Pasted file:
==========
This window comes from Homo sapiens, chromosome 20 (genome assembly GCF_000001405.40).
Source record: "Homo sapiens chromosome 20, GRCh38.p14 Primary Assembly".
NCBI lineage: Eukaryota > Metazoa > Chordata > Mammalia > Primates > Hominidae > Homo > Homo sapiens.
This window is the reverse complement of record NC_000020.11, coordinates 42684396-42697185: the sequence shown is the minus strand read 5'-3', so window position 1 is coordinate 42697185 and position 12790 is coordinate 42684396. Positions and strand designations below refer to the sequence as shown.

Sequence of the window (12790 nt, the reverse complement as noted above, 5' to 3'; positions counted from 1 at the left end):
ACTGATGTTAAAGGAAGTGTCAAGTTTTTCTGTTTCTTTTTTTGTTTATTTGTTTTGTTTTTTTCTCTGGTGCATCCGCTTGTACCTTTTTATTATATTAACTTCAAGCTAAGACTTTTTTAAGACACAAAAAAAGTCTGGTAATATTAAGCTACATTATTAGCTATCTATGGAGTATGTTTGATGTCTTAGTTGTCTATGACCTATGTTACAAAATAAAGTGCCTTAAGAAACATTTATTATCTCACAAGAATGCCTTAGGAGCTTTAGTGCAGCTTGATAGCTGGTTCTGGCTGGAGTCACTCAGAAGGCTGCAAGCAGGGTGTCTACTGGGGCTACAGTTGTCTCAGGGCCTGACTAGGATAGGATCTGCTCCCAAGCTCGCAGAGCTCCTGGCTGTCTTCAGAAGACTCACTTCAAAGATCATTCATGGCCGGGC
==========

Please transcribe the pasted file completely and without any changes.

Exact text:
This window comes from Homo sapiens, chromosome 20 (genome assembly GCF_000001405.40).
Source record: "Homo sapiens chromosome 20, GRCh38.p14 Primary Assembly".
NCBI lineage: Eukaryota > Metazoa > Chordata > Mammalia > Primates > Hominidae > Homo > Homo sapiens.
This window is the reverse complement of record NC_000020.11, coordinates 42684396-42697185: the sequence shown is the minus strand read 5'-3', so window position 1 is coordinate 42697185 and position 12790 is coordinate 42684396. Positions and strand designations below refer to the sequence as shown.

Sequence of the window (12790 nt, the reverse complement as noted above, 5' to 3'; positions counted from 1 at the left end):
ACTGATGTTAAAGGAAGTGTCAAGTTTTTCTGTTTCTTTTTTTGTTTATTTGTTTTGTTTTTTTCTCTGGTGCATCCGCTTGTACCTTTTTATTATATTAACTTCAAGCTAAGACTTTTTTAAGACACAAAAAAAGTCTGGTAATATTAAGCTACATTATTAGCTATCTATGGAGTATGTTTGATGTCTTAGTTGTCTATGACCTATGTTACAAAATAAAGTGCCTTAAGAAACATTTATTATCTCACAAGAATGCCTTAGGAGCTTTAGTGCAGCTTGATAGCTGGTTCTGGCTGGAGTCACTCAGAAGGCTGCAAGCAGGGTGTCTACTGGGGCTACAGTTGTCTCAGGGCCTGACTAGGATAGGATCTGCTCCCAAGCTCGCAGAGCTCCTGGCTGTCTTCAGAAGACTCACTTCAAAGATCATTCATGGCCGGGC